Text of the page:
Douglas Harper's Etymology Dictionary

early 14c., from Anglo-French carier "to transport in a vehicle" or Old North French carrier "to cart, carry" (Modern French charrier), from Gallo-Roman *carrizare, from Late Latin carricare, from Latin carrum (see car).\n

\nMeaning "take by force" is from 1580s. Sense of "gain victory in an election" is from 1610s. Of sound, "to be heard at a distance" by 1896. Carrying capacity is attested from 1836. Carry on "continue to advance" is from 1640s; carryings-on "questionable doings" is from 1660s. Carry-castle (1590s) was an old descriptive term for an elephant.


c.1600, "vehicle for carrying," from carry (v.). U.S. football sense attested by 1949.


n. 1 A manner of transporting or lifting something; the grip or position in which something is carried. 2 A tract of land over which boats or goods are carried between two bodies of navigable water; a portage. 3 (context computing English) The bit or digit that is carried in an addition operation. vb. (lb en transitive) To lift (something) and take it to another place; to transport (something) by lifting.

  1. v. move while supporting, either in a vehicle or in one's hands or on one's body; "You must carry your camping gear"; "carry the suitcases to the car"; "This train is carrying nuclear waste"; "These pipes carry waste water into the river" [syn: transport]

  2. have with oneself; have on one's person; "She always takes an umbrella"; "I always carry money"; "She packs a gun when she goes into the mountains" [syn: pack, take]

  3. transmit or serve as the medium for transmission; "Sound carries well over water"; "The airwaves carry the sound"; "Many metals conduct heat" [syn: conduct, transmit, convey, channel]

  4. serve as a means for expressing something; "The painting of Mary carries motherly love"; "His voice carried a lot af anger" [syn: convey, express]

  5. bear or be able to bear the weight, pressure,or responsibility of; "His efforts carried the entire project"; "How many credits is this student carrying?"; "We carry a very large mortgage"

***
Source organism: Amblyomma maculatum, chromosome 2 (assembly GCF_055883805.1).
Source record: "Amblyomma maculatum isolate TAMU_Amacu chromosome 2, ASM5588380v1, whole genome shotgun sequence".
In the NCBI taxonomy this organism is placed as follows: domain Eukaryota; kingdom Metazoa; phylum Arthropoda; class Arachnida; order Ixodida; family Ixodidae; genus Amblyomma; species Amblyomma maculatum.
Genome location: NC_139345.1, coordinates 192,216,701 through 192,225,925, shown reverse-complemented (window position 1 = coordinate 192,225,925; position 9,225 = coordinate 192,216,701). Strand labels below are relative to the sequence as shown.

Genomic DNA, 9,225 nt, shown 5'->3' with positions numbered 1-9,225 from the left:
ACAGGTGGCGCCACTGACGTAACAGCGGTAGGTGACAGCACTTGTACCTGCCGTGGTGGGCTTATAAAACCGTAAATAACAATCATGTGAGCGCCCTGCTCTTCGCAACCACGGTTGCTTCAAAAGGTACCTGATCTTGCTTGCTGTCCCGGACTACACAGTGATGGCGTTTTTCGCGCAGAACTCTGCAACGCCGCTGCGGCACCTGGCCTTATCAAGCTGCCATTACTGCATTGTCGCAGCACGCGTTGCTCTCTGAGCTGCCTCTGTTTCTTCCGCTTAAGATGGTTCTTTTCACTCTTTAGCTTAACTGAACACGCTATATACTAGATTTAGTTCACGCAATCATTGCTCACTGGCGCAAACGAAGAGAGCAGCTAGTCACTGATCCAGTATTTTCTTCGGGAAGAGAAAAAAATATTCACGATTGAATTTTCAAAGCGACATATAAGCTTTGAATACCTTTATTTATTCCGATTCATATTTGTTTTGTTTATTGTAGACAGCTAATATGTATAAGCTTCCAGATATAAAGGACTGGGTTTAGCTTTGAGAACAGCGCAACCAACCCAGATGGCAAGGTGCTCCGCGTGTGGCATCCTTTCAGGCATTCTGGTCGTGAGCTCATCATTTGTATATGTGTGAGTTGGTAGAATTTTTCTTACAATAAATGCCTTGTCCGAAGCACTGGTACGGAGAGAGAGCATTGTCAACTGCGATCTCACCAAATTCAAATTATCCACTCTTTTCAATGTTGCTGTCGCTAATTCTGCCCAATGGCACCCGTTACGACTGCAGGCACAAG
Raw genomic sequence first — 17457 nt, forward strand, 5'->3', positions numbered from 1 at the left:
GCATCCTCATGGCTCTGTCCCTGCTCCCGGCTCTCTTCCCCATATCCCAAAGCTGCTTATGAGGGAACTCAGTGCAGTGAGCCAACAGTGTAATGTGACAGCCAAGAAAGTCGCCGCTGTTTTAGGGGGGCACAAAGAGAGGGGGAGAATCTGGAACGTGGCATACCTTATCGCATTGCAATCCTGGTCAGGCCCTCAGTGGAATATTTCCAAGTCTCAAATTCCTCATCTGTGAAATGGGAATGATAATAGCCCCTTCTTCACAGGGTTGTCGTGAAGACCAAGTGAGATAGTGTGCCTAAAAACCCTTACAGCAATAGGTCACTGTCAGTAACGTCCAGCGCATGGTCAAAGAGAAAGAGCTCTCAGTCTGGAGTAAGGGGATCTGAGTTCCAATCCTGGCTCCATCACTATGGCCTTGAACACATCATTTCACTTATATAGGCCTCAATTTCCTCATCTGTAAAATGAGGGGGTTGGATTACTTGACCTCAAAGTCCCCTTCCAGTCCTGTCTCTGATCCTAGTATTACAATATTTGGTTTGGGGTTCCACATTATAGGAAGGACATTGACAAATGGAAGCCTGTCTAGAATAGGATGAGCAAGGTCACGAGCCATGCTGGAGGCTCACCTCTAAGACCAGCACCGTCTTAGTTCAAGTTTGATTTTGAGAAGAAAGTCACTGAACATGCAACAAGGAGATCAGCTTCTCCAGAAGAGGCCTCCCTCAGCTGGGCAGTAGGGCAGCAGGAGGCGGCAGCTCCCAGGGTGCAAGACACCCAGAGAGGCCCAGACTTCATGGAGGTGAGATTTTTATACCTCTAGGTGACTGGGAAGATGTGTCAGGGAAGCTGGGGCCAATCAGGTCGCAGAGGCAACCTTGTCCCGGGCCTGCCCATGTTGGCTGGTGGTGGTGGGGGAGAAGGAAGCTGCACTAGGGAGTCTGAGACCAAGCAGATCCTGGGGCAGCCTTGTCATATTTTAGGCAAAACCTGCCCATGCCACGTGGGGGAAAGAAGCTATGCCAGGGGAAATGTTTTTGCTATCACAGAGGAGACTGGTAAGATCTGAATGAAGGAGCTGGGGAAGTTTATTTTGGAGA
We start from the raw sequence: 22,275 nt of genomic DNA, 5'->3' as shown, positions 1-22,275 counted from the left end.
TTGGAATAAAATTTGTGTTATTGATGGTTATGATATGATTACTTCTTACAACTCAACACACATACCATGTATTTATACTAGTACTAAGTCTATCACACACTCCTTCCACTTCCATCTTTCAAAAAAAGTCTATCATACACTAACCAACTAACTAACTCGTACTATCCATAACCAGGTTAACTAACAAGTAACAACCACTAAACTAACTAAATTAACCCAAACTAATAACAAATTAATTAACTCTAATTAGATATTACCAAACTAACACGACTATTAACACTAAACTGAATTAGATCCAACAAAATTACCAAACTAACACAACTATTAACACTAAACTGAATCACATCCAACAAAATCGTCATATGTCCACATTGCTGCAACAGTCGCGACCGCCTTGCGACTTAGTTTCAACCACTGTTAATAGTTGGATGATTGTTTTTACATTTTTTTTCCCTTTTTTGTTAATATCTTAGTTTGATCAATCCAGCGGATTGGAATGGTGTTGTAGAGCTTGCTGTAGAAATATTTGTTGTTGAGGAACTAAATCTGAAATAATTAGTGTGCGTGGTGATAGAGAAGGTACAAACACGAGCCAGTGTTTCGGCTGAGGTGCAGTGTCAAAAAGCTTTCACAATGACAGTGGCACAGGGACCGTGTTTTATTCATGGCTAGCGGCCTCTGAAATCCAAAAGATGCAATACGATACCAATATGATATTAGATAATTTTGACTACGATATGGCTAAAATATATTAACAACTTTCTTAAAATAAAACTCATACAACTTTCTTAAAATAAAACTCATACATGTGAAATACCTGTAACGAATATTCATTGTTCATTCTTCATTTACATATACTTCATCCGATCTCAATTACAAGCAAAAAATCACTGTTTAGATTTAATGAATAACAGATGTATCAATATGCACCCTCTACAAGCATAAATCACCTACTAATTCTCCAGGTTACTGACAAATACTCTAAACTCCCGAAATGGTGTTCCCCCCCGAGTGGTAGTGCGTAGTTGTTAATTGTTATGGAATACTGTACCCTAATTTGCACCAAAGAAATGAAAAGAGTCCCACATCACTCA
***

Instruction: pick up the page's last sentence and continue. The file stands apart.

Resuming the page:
6. support or hold in a certain manner; "She holds her head high"; "He carried himself upright" [syn: hold, bear]

  7. contain or hold; have within; "The jar carries wine"; "The canteen holds fresh water"; "This can contains water" [syn: hold, bear, contain]

  8. extend to a certain degree; "carry too far"; "She carries her ideas to the extreme"

  9. continue or extend; "The civil war carried into the neighboring province"; "The disease extended into the remote mountain provinces" [syn: extend]

  10. be necessarily associated with or result in or involve; "This crime carries a penalty of five years in prison"

  11. win in an election; "The senator carried his home state"

  12. include, as on a list; "How many people are carried on the payroll?"

  13. behave in a certain manner; "She carried herself well"; "he bore himself with dignity"; "They conducted themselves well during these difficult times" [syn: behave, acquit, bear, deport, conduct, comport]

  14. have on hand; "Do you carry kerosene heaters?" [syn: stock, stockpile]

  15. include as the content; broadcast or publicize; "We ran the ad three times"; "This paper carries a restaurant review"; "All major networks carried the press conference" [syn: run]

  16. propel, "Carry the ball"; "dribble the ball" [syn: dribble]

  17. pass on a communication; "The news was carried to every village in the province"

  18. have as an inherent or characteristic feature or have as a consequence; "This new washer carries a two year guarantee"; "The loan carries a high interest rate"; "this undertaking carries many dangers"; "She carries her mother's genes"; "These bonds carry warrants"; "The restaurant carries an unusual name"

  19. be conveyed over a certain distance; "Her voice carries very well in this big opera house"